While Verizon, the largest US wireless carrier by subscribers, reported earnings which missed on both the top and bottom line, it was another data point that has caught the market’s attention this morning making VZ the leading decliner in the DJIA: in the first quarter of 2017, Verizon posted its first ever quarterly net loss of wireless subscribers.
The decline took place despite Verizon’s relaunch of its “unlimited” wireless plan, and while the company said that the move “positively changed the trajectory of customer additions” in the quarter, it still reported a net decline of 307,000 retail postpaid connections during the first three months of the year, including 289,000 phone losses. It remains to be seen if the unlimited plan will help with organic declines – the company also said that before the launch of its “Verizon Unlimited” plans in mid-February, Verizon had a retail postpaid phone net loss of 398,000; after the launch, Verizon said it added 109,000 retail postpaid phone connections, as the WSJ reported.
The subscriber drop underscored the recent adverse trend: total Verizon revenue declined 7.3% to $29.8 billion, missing estimates $30.8 billion .
Looking at the components, total wireless revenue of $20.88 bn declined 5.1% yoy and compared to estimates of $21.4 bn, while EBITDA of $9.4 bn declined 7.5% yoy (45.1% margins) and compared with estimates of $9.87 bn (46.1% margins).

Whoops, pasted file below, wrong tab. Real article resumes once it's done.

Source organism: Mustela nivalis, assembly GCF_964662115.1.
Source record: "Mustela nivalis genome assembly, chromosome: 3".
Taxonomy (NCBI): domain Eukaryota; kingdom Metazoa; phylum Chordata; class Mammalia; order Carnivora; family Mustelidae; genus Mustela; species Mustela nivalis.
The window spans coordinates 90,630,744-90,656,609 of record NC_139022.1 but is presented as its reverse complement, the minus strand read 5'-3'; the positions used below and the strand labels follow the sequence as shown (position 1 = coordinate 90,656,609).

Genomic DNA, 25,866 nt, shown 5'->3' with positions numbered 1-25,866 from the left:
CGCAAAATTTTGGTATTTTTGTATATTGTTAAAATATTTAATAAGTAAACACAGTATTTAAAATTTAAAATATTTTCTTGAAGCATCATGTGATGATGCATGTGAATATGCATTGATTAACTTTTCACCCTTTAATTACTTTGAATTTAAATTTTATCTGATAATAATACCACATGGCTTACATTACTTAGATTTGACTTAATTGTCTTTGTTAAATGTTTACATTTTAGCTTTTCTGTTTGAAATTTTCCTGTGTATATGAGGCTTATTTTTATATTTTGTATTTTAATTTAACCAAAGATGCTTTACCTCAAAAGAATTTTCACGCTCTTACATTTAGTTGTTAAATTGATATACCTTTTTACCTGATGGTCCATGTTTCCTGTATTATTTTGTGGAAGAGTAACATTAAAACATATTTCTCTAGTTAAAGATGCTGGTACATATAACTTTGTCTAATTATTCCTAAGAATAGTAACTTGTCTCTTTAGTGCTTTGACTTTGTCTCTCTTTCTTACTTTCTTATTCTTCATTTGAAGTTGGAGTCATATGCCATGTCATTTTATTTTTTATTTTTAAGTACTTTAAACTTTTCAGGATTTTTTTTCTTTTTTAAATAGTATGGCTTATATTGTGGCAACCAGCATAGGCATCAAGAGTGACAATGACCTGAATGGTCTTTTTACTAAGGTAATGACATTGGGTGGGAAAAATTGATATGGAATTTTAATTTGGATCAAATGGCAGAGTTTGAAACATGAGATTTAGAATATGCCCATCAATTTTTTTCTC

Wireless metrics included a loss of 307K postpaid subs (vs. +350K expected) and included -289K phone subs vs. -175K expected. Total churn of 1.39% and postpaid churn of 1.15% compared with estimates of 1.19% / 0.95% respectively. Positively, VZ noted an improvement in the phone loss trajectory post the announcement of unlimited data plans in February (+109K). Postpaid phone churn also remained below 0.90% in the quarter.
The wireline segment that includes its FiOS service logged a revenue decline of 0.6%, to $7.9 billion.
Verizon expects improvement in wireless service revenue this year, with total revenue “fairly consistent” with 2016. But that stands to leave Verizon in a familiar position: slowing growth on the top and bottom lines, and a sliding stock price.
Over all, for the March quarter, Verizon reported a profit of $3.45 billion, or 84 cents a share, compared with $4.31 billion, or $1.06 a share, in the year-ago period. Excluding certain items, Verizon earned 95 cents a share.
ADditionally, as Goldman notes, Verizone utilized a portion of its $11.0 bn US debt raise to contribute $3.4 bn to the pension plan which negatively impacted reported cash flow from operations. That said adjusting for the pension contribution of $3.4 bn still left Cash from operations of $5.1 bn below expectations of $5.9 bn. Adjusted FCF was $2.03 bn while FCF after dividends was -$329 mn. Verizon’s CFO in 1Q16 included $1.98 bn of securitization proceeds which also needs to be considered when examining yoy trends. On the balance sheet, VZ finished the quarter with $116.5 bn of debt, $4.3 bn of cash, 2.7x gross leverage and 2.6x net leverage. The debt balance included $1.28 bn of ABS borrowings raised in the quarter.
Goldman’s summary take:
Overall we expect the weak operating performance to keep investors focused on the company’s strategic options particularly following CEO Lowell McAdam’s commentary around potential M&A on Tuesday. Apart from potential M&A, additional focus for the call will include: (1) future cash flow dynamics; (2) more color on wireless competition post the unlimited data launch, and (3) an update on FiOS performance given weaker than expected net add performance in the quarter.
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